When the Media Comes Calling – Part II: 8 Steps for Preparing Your Franchise Brand

When you’re trying to capture lightning in a bottle with franchise public relations – meaning, the media is reaching out to you for a timely story – you usually don’t have a lot of time to get everyone on the same page. Additionally, you may only get one shot, so you have to make it count if you want leverage the opportunity as positive franchise PR.

If you’re going to be interviewed, or if a media outlet plans to conduct a photo shoot at your business, you want to make a good impression.

Visually Demonstrate You Are a Well-Run, Professional Organization

You and your franchise staff are the faces of your business, so it’s important to make sure everyone at your location is aware that the media is coming and are courteous when they arrive. Make sure you assign a point person to greet them, and introduce them to the person to be interviewed.

Furthermore, your company logo should be clearly visible on the shirts of all staff to make the most of the branding opportunity on TV or in the print media. Be consistent with brand standards – everyone on the team should be crisp, clean and in branded apparel and colors.

Content and Preparation

When speaking to a member of the media, you want to make sure you are fully prepared for the interview. You never want to walk away and say, “Gosh, I wish I would have studied more and prepared talking points.” Or, worse yet, “I wish I wouldn’t have said that!”

Here are eight steps that you should follow to ensure your media coverage runs smoothly:

  1. Speak slowly and clearly. Use descriptive language and real-life examples when possible to help viewers and readers relate to the topic.
  2. If you’re on-camera, use natural hand gestures, but avoid distracting movements. Avoid fidgeting or touching your hair or face.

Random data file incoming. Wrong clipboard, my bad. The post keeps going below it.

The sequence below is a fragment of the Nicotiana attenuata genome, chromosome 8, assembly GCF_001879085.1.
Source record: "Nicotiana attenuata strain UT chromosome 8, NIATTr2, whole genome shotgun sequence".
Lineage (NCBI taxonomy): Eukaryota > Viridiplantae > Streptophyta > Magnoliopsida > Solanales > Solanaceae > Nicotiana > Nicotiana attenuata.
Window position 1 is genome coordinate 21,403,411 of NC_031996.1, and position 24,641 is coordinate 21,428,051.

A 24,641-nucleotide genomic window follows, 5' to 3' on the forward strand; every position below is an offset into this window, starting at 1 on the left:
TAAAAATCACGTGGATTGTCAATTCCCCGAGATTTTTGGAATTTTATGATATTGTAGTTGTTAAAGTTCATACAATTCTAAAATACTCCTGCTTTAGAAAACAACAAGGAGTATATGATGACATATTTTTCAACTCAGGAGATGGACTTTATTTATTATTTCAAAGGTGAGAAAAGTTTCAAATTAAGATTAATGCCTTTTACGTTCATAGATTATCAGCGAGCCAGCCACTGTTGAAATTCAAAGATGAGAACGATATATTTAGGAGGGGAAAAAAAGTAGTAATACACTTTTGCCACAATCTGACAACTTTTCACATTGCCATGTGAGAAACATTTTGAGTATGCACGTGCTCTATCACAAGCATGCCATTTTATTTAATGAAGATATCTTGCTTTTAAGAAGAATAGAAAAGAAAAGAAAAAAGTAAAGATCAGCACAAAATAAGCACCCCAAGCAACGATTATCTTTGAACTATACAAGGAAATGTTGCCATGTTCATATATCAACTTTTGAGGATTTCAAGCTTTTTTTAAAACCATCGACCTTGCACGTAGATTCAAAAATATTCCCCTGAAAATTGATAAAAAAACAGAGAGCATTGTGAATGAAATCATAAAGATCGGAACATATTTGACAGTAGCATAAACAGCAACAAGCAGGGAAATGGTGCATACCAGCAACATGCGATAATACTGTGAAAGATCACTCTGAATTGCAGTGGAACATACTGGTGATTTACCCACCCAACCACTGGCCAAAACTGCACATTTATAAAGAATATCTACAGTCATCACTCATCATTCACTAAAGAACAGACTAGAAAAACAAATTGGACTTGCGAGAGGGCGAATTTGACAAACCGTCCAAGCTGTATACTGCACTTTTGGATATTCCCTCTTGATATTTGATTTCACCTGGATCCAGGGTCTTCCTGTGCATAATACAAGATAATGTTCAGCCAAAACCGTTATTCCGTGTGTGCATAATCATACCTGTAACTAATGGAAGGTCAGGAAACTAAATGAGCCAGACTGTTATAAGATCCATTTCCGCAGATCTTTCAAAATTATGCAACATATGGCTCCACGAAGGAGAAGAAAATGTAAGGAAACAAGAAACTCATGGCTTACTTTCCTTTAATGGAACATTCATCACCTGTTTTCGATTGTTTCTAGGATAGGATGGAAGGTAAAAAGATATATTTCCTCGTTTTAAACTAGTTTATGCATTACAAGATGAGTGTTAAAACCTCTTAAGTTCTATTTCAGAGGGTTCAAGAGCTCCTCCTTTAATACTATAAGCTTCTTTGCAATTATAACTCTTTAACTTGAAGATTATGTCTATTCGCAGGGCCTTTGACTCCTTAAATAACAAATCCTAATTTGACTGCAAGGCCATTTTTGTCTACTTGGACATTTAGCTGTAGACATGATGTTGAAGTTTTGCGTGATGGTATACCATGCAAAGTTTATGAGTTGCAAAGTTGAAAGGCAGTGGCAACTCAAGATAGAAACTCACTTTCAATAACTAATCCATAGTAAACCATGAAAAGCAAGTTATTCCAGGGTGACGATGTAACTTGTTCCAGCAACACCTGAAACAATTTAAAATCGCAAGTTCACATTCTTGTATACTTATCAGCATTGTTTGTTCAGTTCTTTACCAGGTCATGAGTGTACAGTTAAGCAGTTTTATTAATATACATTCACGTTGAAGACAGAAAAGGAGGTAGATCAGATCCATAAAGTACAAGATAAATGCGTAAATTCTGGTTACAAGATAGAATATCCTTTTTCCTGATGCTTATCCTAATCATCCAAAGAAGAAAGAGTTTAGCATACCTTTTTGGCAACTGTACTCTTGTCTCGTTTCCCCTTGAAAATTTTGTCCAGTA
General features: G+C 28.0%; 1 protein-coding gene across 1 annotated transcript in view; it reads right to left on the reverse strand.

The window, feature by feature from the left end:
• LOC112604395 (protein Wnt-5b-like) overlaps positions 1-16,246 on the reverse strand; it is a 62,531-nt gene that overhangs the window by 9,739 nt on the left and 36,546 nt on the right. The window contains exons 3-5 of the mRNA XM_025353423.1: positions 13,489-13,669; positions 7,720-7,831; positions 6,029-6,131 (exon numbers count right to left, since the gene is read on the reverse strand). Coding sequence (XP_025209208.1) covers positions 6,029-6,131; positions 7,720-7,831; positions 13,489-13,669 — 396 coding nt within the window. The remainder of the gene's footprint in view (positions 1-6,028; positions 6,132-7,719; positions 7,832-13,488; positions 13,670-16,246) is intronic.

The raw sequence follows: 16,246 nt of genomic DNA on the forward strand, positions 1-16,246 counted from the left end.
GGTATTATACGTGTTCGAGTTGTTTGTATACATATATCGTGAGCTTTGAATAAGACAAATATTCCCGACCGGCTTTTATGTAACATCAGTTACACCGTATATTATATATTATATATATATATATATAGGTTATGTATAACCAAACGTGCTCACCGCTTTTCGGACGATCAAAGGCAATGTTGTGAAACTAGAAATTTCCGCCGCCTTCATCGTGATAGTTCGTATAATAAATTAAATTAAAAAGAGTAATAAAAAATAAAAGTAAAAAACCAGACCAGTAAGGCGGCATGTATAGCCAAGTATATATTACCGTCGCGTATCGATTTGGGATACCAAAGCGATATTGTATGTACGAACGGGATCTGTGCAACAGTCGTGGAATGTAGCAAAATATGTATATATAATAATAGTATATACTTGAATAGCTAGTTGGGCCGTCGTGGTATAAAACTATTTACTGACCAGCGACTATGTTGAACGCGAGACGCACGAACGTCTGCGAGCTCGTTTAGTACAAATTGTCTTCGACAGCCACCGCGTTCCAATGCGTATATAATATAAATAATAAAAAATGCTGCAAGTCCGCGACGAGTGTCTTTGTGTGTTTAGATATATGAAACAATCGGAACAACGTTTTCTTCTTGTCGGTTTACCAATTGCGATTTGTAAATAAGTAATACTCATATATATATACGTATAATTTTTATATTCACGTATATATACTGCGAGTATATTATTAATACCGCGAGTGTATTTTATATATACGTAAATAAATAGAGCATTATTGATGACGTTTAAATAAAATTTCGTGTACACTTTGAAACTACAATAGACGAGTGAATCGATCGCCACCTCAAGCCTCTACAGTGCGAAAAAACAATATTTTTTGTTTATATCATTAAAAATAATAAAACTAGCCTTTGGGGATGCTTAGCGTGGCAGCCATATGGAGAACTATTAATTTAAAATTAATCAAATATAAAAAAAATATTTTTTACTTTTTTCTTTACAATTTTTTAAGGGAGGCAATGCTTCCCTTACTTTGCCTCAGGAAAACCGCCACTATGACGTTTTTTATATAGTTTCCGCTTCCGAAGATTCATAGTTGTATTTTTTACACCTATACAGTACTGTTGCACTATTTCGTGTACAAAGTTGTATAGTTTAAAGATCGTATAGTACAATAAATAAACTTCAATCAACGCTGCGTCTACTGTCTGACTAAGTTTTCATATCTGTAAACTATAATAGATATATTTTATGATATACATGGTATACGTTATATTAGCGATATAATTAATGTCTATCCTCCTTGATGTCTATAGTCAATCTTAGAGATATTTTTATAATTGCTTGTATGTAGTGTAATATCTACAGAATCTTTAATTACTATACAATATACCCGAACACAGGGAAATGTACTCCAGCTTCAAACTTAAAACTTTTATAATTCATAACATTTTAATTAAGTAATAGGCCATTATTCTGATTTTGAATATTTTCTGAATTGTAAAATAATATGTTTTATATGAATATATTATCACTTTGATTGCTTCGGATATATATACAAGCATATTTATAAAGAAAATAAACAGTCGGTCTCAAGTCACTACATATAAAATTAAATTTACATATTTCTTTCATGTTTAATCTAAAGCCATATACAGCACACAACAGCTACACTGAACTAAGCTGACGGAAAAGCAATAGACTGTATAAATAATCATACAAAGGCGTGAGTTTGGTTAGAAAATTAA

3. If seated during the interview, sit on the front edge of your seat and lean slightly towards the interviewer.
  4. Try not to “think” on TV, such as looking at the ceiling or placing your hand on your chin.
  5. Maintain eye contact with your host rather than looking directly at the camera.
  6. Think about your top key messages that you want to get across during the interview. Review main talking points as a guide for your interview. You don’t need to memorize them verbatim – put them in your own words.
  7. Depending on the topic of the interview, be prepared to bring in props that can show the viewers/illustrate what you are discussing.
  8. If you are doing a phone interview with a print reporter, keep a “cheat sheet” in front of you with key messages that you want to get across in the interview. You can always send a follow-up email after the interview to make sure the reporter has all the accurate information you want them to have for their story.

The Merits of Being Proactive

Although it can be difficult to predict when a major event will throw the spotlight on your franchise brand, it’s critical that you have a plan in place to help you and your employees understand how to react swiftly and gracefully – especially if you’re dealing with a timely issue.

Depending on how well you prepare, the media can be your best friend or your worst enemy. Being proactive will help ensure you put your best face forward.

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